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Medicine » Immunology, Allergology and Rheumatology » "New Developments in the Pathogenesis of Rheumatoid Arthritis", book edited by Lazaros I. Sakkas, ISBN 978-953-51-2970-7, Print ISBN 978-953-51-2969-1, Published: February 22, 2017 under CC BY 3.0 license. © The Author(s).

Chapter 8

YKL‐40: The Search for New Biomarkers in Rheumatoid Arthritis

By Maria H. Kazakova and Victoria S. Sarafian
DOI: 10.5772/66832

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YKL‐40: The Search for New Biomarkers in Rheumatoid Arthritis

Maria H. Kazakova and Victoria S. Sarafian
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There is a need for biomarkers to detect early joint inflammation and destruction of cartilage in different types of arthritis. YKL‐40, a 39 kDa heparin‐ and chitin‐binding secreted glycoprotein (also known as human cartilage gp39), has been recently discovered. Its exact biological function is still unclear. Specific receptors for YKL‐40 have not been identified yet. The clinical significance of YKL‐40 as a biomarker is discussed in different aspects. High level of YKL‐40 is found in various human i`nflammatory and neoplastic diseases. We present a review highlighting the information available on YKL‐40 and its significance in inflammatory joint diseases, like rheumatoid arthritis (RA). We also report original personal data on the topic concerning YKL‐40 levels in serum and synovial fluid of patients with RA in comparison with ultrasonographic parameters and cytokine levels. The findings suggest that YKL‐40 might be implicated in the pathogenesis of the disease and could indicate the level of joint inflammation.

Keywords: YKL‐40, biomarkers, ultrasonography, cytokines, chitinases

1. Introduction

Identification of new biomarkers would be beneficial for improving biomedical research and drug development. Understanding the relationship between biological processes and clinical outcomes is significant for choosing optimal therapy [1].

A “biomarker” is “a characteristic that is objectively measured and evaluated as an indicator of normal biological processes, pathogenic processes, or pharmacological responses to a therapeutic intervention” [2]. The acceptance of novel biomarkers in clinical settings requires detailed validation process before they could be used in routine clinical practice.

Utility of new biomarkers depends on several aspects: whether the method for detection of the biomarker is a specific, sensitive, fast, and affordable, if the level of the biomarker provides new information about the disease, if the concentration of the biomarker could help the patient's treatment [3].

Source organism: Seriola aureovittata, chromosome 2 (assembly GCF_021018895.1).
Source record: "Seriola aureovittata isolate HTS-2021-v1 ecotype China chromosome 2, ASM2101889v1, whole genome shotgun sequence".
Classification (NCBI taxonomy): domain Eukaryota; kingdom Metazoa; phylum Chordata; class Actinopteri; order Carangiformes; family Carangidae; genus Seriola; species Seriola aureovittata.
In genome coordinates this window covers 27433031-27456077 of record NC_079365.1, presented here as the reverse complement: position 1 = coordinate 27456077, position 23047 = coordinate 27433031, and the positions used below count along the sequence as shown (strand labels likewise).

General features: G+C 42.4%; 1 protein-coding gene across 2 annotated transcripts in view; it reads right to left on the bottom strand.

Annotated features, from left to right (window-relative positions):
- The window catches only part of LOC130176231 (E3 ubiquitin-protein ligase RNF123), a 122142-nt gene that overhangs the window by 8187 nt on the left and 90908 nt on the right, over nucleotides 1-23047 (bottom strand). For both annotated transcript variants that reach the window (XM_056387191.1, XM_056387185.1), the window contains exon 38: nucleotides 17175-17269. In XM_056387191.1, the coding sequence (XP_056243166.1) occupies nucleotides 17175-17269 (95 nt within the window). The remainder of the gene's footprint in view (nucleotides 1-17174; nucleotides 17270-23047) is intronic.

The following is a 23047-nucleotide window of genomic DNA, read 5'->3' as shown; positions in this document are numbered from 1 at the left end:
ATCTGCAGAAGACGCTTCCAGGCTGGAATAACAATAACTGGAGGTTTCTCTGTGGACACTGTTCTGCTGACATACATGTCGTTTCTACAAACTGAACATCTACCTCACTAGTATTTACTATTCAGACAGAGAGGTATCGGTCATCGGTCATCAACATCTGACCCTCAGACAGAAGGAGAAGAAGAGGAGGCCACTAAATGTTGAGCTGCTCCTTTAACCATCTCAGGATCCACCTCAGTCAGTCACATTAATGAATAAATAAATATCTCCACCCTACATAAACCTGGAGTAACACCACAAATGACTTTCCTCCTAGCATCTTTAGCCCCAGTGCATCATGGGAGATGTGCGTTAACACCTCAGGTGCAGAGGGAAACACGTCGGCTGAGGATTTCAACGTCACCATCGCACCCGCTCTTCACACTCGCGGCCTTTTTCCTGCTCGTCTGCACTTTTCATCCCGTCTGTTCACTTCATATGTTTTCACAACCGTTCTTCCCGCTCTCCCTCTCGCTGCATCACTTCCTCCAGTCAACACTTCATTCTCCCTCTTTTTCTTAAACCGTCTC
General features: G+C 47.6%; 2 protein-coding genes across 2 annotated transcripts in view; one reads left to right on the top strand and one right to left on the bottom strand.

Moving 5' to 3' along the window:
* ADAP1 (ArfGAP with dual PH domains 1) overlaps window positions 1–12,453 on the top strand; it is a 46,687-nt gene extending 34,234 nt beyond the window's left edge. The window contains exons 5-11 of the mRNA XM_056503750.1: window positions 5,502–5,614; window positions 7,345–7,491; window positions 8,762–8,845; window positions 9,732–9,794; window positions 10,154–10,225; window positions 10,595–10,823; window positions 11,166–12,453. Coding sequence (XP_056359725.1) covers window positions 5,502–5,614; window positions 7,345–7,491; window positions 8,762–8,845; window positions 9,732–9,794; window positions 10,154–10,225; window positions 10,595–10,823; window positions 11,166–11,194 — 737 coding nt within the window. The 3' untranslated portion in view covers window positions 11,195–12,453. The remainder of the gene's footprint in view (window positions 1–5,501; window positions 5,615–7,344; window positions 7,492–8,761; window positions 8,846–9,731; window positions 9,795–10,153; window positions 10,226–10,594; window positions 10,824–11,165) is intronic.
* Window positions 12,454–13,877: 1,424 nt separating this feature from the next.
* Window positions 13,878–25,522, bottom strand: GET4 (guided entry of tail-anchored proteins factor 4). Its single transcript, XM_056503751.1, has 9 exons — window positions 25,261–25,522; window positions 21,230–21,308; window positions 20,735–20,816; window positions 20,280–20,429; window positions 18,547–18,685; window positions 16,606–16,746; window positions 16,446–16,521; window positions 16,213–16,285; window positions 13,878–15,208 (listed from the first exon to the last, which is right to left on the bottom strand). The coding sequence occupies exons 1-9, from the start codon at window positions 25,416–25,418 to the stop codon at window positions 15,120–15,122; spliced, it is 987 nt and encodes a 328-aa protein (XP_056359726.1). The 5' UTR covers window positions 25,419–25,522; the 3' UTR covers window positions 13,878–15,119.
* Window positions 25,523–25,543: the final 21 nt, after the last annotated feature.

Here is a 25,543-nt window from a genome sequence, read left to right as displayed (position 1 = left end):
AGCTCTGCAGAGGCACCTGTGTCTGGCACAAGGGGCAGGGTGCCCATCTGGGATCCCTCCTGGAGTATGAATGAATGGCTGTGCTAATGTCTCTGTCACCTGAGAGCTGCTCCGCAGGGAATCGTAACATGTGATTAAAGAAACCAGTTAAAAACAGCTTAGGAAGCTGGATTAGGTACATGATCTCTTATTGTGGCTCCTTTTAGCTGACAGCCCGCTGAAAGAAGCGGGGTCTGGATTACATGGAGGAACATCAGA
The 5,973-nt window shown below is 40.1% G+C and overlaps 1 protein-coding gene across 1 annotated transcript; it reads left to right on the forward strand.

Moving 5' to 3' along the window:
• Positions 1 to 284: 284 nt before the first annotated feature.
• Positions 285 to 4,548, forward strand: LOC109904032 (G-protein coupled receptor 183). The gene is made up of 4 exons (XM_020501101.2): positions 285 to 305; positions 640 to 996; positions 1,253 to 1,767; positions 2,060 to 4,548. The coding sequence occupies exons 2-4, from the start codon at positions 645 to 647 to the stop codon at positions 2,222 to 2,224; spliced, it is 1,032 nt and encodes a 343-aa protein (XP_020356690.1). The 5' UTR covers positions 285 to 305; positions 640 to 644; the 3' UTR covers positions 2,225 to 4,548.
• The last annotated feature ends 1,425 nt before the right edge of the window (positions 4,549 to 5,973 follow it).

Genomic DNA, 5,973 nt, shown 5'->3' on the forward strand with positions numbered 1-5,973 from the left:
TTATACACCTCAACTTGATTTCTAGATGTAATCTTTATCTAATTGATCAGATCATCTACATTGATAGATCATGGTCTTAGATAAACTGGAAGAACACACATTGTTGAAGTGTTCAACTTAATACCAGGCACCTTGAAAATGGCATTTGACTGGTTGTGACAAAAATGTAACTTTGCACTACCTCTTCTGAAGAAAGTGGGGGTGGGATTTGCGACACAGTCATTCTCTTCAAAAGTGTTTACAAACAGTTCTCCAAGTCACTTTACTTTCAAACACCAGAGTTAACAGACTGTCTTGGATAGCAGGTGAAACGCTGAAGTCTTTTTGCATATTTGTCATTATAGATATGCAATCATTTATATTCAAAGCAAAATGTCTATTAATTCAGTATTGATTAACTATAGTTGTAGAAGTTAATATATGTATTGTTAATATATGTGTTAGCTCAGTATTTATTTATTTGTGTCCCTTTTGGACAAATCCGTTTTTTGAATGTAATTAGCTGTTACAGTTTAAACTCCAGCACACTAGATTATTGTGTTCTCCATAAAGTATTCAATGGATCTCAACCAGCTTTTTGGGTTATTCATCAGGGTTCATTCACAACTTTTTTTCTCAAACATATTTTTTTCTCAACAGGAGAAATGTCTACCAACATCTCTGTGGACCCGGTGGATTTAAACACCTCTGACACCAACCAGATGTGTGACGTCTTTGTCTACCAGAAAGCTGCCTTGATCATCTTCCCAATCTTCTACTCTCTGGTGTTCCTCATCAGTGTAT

The current review summarizes our investigations and presents evidences for the role of YKL‐40 in the diagnosis and prognosis monitoring of rheumatoid arthritis (RA).

2. YKL‐40: gene, protein, regulation, and proposed functions

2.1. YKL‐40: protein and gene

YKL‐40 is a glycoprotein that is encoded by the CHI3L1 gene and belongs to the mammalian chitinase‐like proteins [4].

Chitinases are enzymes that digest chitin, providing cellular and tissue remodeling during homeostasis in fungi, helminths, insects, and crustaceans [5]. Mammals express both enzymatically active chitinases and enzymatically inactive chitinase‐like proteins. The exact biologic role of chitinase‐like proteins, such as human YKL‐40 protein, is still unclear.

YKL‐40 was found out in 1989 as the most abundant protein secreted by MG63 human osteosarcoma cell line [6]. It is also known as human cartilage glycoprotein‐39 [4], chitinase 3‐like‐1 protein [7], chondrex [8], and breast regression protein 39 kDa [9].

The human YKL‐40 gene is located on chromosome 1q32.1 and consists of 10 exons [7]. The promoter sequence contains binding sites for several known factors. The Sp1‐family transcription factor had a dominant role in controlling YKL‐40 promoter activity [10]. It contains a single polypeptide chain, comprising 383 amino acids, where the three N‐terminal amino acids are Y (tyrosine), K (lysine), and L (leucine) and had a molecular mass of 40 kDa [4]. Two mutations of the catalytic glutamic and aspartic acids to leucine and to alanine, respectively, are responsible for the lack of hydrolase activity of YKL‐40 [10]. The crystallographic structure of human YKL‐40 exhibits two globular domains, forming a groove which corresponds to the active cite of the protein [10].

2.2. YKL‐40 ligands

Recent studies suggested different ligands for YKL‐40. It was determined that the glycoprotein could facilitate the cross‐link between syndecan‐1 and integrin [11]. Syndecan‐1 is a heparan sulfate proteoglycan acting as a transmembrane receptor. Its coupling with other receptors such as integrins might induce cell adhesion and angiogenesis [12]. It was suggested that YKL‐40 could activate key signaling cascades—PI3K/AKT and MAPK/ERK resulting in high rate of cell proliferation and tumor cell survival [13, 14].

These signaling pathways could promote proliferation of synoviocytes and altered innate immunity in inflammatory arthritis [15, 16]. Kjaergaard et al. [17] suggested that another heparan sulfate proteoglycan, perlecan, might be a possible ligand for YKL‐40. It was revealed that perlecan comprised distinct effects on angiogenesis dependent on integrin coupling [17, 18].

It was shown that lectin‐glycan associations determined the organization of plasma membrane and modulated interactions between surface glycoproteins and receptors [19]. Recently, He et al. [20] identified the interleukin‐13 subunit α2 (IL‐13Raα2) as a possible receptor for YKL‐40. They found that the activation of YKL‐40 was not dependent on interaction with IL‐13Raα2, suggesting that a coreceptor should be considered. The authors supposed that IL‐13, IL‐13Raα2, and Chi3l1/YKL‐40/formed a multimeric complex, but they did not provide details [20].

Still unanswered questions are as follows: how YKL‐40 interacts with perlecan? how IL‐13, YKL‐40, and IL‐13Rα2 cooperate? whether the glycoprotein binds to other receptors?

2.3. YKL‐40 regulation